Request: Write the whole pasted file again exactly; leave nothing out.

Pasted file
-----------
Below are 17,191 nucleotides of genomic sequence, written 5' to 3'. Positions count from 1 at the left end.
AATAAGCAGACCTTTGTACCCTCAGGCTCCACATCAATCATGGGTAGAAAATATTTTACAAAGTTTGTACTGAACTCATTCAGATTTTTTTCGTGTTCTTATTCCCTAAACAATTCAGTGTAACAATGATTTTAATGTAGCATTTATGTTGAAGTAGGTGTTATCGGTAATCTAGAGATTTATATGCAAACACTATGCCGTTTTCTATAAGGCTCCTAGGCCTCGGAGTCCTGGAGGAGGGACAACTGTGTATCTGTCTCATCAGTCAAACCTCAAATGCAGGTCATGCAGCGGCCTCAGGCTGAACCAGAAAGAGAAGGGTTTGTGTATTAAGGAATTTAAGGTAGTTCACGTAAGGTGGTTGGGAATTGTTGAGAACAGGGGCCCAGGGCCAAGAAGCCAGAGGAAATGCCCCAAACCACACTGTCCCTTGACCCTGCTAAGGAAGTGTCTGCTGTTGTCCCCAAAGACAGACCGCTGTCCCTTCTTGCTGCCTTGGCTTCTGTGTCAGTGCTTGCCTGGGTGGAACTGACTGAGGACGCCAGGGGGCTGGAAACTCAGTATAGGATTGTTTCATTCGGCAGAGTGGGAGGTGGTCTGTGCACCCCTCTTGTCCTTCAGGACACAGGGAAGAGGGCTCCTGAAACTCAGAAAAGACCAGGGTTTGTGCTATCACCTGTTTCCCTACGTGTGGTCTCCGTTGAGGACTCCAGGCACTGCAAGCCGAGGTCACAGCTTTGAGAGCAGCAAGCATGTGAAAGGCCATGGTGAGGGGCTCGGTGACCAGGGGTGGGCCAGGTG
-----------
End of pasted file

Below are 17,191 nucleotides of genomic sequence, written 5' to 3'. Positions count from 1 at the left end.
AATAAGCAGACCTTTGTACCCTCAGGCTCCACATCAATCATGGGTAGAAAATATTTTACAAAGTTTGTACTGAACTCATTCAGATTTTTTTCGTGTTCTTATTCCCTAAACAATTCAGTGTAACAATGATTTTAATGTAGCATTTATGTTGAAGTAGGTGTTATCGGTAATCTAGAGATTTATATGCAAACACTATGCCGTTTTCTATAAGGCTCCTAGGCCTCGGAGTCCTGGAGGAGGGACAACTGTGTATCTGTCTCATCAGTCAAACCTCAAATGCAGGTCATGCAGCGGCCTCAGGCTGAACCAGAAAGAGAAGGGTTTGTGTATTAAGGAATTTAAGGTAGTTCACGTAAGGTGGTTGGGAATTGTTGAGAACAGGGGCCCAGGGCCAAGAAGCCAGAGGAAATGCCCCAAACCACACTGTCCCTTGACCCTGCTAAGGAAGTGTCTGCTGTTGTCCCCAAAGACAGACCGCTGTCCCTTCTTGCTGCCTTGGCTTCTGTGTCAGTGCTTGCCTGGGTGGAACTGACTGAGGACGCCAGGGGGCTGGAAACTCAGTATAGGATTGTTTCATTCGGCAGAGTGGGAGGTGGTCTGTGCACCCCTCTTGTCCTTCAGGACACAGGGAAGAGGGCTCCTGAAACTCAGAAAAGACCAGGGTTTGTGCTATCACCTGTTTCCCTACGTGTGGTCTCCGTTGAGGACTCCAGGCACTGCAAGCCGAGGTCACAGCTTTGAGAGCAGCAAGCATGTGAAAGGCCATGGTGAGGGGCTCGGTGACCAGGGGTGGGCCAGGTG